Another aftermath of demonetization and GST: declined in consumer spending. Howdy Modi!


Even a small wrong decision taken by the prime minister of a country leaves a great impact on its people’s lives. This is what is happening in India.

Prime Minister Narender Modi introduced Demonetization and GST in 2016 and it’s the end of 2019 and people of India are still having their worst time. A few months back, a survey on unemployment showed it to be at its peak in the last 45 years and now it’s the turn of consumer spending.

And Modi government is playing the same game of not releasing the data as it played when the survey for unemployment was out.

The report was to be released in June 2019 but was kept on hold due to negative results, according to the yearly report of the Ministry of Statistics and Programme Implementation (MOSPI).

 There is a decrease in monthly spending of Indians first time in four decades; Business Standard has reported citing a government survey that has yet not been released.

The average amount spent by Indians was Rs 1,501in 2011-12 which declined to Rs 1,446 by 2017-18.

The consumer spending in villages saw a decline of 8.8 % in 2017-18 which is a serious matter of malnutrition in India. On the other hand, the fall in consumer spending for urban areas was stable at 2 percent from the last 6 years.

This survey was carried out at the time of demonetization and GST. These two demons raised the poverty level in India. Falling in food spending indicates an increase in malnutrition.

Before this, declined was seen in 1972-73 and 1960s at the time of the oil crisis and due to the domestic food crisis.

According to a report, the average monthly spending in rural areas was Rs 643 in 2011-12 which reduced to Rs 580 in 2017-18. On the other hand, monthly food spending in urban areas saw a little increase from Rs 943 in 2011-12 to Rs 946 in 2017-18.

In 2011-12, monthly per-capita consumption expenditure had gone up by 13% over 2 years. These figures are real term, which means they have been adjusted for inflation considering 2009-10 as the base.

The survey found that rural Indians spent less on things such as oil, salt, and sugar and spices less except milk and milk products. Non-spending food at the time if the survey shows mixed data showed 7.6% declined and urban spending rose up by 3.8%.

Quoting experts, the report says the “most worrying” trend is that food consumption in rural India has declined by 10 percent, “implying worsening malnutrition in the country”.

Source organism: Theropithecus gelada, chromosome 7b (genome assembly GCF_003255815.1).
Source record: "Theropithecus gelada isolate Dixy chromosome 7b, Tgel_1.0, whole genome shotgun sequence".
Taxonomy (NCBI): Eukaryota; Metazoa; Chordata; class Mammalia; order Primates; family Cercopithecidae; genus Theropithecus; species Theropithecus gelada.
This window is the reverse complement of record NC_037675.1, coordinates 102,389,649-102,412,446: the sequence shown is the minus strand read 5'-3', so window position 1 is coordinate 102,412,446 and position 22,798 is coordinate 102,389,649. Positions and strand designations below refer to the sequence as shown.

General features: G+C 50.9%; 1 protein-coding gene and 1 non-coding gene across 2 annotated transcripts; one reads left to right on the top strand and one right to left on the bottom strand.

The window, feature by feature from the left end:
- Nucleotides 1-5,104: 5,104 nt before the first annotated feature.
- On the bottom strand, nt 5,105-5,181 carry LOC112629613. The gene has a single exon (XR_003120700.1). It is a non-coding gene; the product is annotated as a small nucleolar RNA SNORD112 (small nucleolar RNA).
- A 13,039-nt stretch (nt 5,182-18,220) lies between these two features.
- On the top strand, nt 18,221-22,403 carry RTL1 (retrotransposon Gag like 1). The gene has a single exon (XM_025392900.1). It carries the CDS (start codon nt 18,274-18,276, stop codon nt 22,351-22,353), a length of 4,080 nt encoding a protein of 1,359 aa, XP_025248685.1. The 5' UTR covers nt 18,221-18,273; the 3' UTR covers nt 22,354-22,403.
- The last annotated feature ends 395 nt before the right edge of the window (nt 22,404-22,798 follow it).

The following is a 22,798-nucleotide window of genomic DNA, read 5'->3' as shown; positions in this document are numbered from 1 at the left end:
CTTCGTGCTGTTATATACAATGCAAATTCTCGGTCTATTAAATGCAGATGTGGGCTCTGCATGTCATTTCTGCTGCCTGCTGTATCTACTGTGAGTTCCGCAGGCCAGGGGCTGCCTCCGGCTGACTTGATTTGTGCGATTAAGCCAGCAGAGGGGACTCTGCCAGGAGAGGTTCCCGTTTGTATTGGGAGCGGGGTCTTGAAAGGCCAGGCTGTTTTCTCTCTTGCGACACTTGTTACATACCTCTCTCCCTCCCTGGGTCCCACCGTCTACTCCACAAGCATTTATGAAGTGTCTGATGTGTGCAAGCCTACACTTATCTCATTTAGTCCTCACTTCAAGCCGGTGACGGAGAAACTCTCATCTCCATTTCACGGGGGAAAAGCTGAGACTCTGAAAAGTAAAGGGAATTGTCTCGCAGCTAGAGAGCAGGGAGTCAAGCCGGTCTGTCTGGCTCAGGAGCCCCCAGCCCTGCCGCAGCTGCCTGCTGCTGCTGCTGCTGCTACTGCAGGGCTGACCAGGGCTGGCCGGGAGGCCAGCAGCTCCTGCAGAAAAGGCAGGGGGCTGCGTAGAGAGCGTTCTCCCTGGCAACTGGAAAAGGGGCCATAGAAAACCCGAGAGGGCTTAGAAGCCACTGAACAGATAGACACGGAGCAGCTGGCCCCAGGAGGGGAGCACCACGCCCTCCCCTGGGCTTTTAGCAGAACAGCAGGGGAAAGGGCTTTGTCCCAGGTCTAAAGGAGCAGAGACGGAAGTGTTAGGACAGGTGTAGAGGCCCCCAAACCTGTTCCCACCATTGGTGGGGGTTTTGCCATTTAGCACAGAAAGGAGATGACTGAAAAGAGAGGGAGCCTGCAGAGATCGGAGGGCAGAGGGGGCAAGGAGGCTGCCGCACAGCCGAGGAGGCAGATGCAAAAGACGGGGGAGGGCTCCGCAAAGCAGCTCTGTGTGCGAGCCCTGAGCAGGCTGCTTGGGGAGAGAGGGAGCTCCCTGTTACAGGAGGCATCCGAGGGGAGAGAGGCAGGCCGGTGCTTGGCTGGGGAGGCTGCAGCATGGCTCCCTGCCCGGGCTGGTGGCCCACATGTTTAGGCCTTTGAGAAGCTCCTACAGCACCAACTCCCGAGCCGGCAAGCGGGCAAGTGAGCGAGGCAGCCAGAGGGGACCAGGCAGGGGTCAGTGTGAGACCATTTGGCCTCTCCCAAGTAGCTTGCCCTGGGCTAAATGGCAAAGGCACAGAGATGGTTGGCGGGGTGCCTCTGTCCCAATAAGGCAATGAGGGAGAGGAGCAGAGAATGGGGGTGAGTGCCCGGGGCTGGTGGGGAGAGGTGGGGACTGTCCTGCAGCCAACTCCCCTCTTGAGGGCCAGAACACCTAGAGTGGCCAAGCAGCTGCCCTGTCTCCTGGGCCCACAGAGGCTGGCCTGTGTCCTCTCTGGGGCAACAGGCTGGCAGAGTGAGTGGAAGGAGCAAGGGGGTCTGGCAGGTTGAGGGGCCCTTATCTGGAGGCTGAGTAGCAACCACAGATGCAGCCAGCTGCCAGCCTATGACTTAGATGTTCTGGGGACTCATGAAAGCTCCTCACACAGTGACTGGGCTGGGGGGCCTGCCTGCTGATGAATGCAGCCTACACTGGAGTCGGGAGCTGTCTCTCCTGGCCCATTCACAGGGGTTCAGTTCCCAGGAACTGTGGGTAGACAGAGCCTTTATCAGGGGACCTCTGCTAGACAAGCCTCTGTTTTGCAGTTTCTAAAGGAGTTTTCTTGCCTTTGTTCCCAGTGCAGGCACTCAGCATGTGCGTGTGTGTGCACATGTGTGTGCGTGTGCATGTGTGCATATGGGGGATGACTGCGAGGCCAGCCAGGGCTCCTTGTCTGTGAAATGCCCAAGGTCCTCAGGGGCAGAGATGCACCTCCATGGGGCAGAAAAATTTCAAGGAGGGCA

Finding excuse- examining the survey

According to the ministry, there has been a noteworthy increase in differences in consumption type levels and the direction of change with data sources like the actual production of goods and services. There was also concern about the survey instrument’s capacity which captures the consumption of social services especially based on health and education. The Committee also recommended refining the survey methods and showed concerned on improving data quality aspects.

On the other hand, the Advisory Committee on National Accounts Statistics suggested rebasing the GDP series as according to 2017-18 is not suitable as the new base year. Although the ministry was considering making 2017-2018 as the new base year of GDP the economists disagreed as according to the introduction of demonetization and GST did not make this year a perfect fit to be as a base year.

According to the four sources quoted by the newspaper, the government forms a sub-committee to carefully re-examine the adverse findings. As per the sources, the committee finds the survey was correct.

According to former Planning Commission member Abhijit Sen, the real worry is in the area of welfare. “A fall in food spending, especially in villages, shows that malnutrition has increased. It would be fair to say that poverty must have increased significantly,” he said.

 These declined could lead the economy to a distraught situation that will lead to a decline in GDP. Most analysts assume Q2 GDP growth to reach 4%.

Prime Minister Narendra Modi promised “minimum government and maximum governance” – which means efficiency and growth – and failed to fulfill the same. It’s high time that the government should do the needful to its people rather than keeping itself engaged with other unnecessary activities of publicity, going abroad for get-togethers, etc. The government should realize that the economy needs some strong measures to get up.

After all, it’s we who made him the Prime Minister.

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